Recently there’s been a bit of a dust-up over the new Portland Downtown logo. It concerns the year that Portland was first settled because the words “Est. 1633” appear at the top of the new logo.

WCSH reporter Samantha Edwards has cited “historians” who argue that that year is wrong. She did not name anyone but identified a City Hall plaque that gives 1632 as Portland’s founding date. Others have said neither date is right because the city was not originally named Portland until it broke away from Falmouth in 1786.

All this being said, Maine historians Richard Judd, Joel Eastman and Edwin Churchill, in their 1995 textbook “Maine,” unequivocally state that Falmouth was settled in 1633.

Of course our region was first inhabited by the Wabanaki Nation, and visited by European explorers, fishermen and trappers for many years. However, the first permanent village was established by English merchants George Cleeve and Richard Tucker on the Portland peninsula at the base of what is now India Street in 1633!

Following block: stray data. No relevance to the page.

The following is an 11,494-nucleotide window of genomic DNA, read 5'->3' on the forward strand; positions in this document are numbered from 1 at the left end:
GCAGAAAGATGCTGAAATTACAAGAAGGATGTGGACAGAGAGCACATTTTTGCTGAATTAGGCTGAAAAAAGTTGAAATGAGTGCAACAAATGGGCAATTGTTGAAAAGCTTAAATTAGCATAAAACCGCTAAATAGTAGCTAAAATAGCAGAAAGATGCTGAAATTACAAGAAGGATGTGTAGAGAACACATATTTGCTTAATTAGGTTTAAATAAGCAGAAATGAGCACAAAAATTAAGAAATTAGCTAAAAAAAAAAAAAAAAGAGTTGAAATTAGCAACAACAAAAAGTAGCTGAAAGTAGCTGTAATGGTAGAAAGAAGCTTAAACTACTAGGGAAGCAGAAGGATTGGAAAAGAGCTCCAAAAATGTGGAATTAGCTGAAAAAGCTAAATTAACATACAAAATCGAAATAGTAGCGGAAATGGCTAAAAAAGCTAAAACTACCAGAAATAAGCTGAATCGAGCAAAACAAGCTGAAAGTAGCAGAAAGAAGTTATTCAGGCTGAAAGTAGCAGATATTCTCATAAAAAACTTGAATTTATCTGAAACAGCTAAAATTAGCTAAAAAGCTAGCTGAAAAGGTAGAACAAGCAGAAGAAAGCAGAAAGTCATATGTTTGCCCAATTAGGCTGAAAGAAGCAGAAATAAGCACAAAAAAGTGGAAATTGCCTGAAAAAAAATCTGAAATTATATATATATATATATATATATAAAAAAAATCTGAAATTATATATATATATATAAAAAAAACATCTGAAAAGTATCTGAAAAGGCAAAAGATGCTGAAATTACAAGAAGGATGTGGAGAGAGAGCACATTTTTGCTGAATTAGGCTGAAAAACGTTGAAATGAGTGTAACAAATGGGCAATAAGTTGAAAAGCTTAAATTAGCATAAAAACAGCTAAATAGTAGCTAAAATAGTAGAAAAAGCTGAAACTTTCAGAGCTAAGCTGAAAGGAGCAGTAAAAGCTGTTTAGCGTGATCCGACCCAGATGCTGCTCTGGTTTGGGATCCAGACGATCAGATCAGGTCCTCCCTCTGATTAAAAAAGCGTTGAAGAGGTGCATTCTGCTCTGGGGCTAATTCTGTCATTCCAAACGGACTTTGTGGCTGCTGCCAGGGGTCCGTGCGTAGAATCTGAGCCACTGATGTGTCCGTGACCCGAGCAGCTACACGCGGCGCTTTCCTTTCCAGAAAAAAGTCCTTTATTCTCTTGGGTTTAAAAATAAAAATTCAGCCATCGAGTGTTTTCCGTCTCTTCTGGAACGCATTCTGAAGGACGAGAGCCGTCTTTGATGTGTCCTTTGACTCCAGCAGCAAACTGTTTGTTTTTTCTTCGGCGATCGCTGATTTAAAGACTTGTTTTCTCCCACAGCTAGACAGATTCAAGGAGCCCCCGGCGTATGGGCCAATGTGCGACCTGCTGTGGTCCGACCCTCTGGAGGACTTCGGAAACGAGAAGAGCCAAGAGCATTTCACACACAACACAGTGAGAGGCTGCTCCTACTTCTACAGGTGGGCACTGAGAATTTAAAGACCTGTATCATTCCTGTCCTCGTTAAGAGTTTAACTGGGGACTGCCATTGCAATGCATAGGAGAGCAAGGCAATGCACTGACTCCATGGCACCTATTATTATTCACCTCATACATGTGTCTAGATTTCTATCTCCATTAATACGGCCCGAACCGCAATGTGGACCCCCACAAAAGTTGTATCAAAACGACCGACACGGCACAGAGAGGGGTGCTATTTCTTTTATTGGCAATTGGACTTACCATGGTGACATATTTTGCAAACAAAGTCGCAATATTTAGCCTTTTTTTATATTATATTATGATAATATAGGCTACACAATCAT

I could cite additional online sources for the “Est. 1633” date – like Wikipedia or the Encyclopedia Britannica – but the important factor is how little of Portland’s history is even discussed today.

Residents and visitors alike enjoy our beautiful buildings and the atmosphere created by old wharves and cobblestone streets, but how much is really known about the city’s rich past? That, for example, it has been burned to the ground at least four times, including once by Native Americans, twice by the British navy and once by a Fourth of July firecracker.

I’m not clear why this discrepancy exists on such a fundamental question, but the definitive answer will require more research. What this does illustrate, however, is that there’s a lot left to be explored, discovered and learned from a 383- (or is it 384-) year-old village!

Steven W. Hewins

former executive director, Portland Downtown

Cape Elizabeth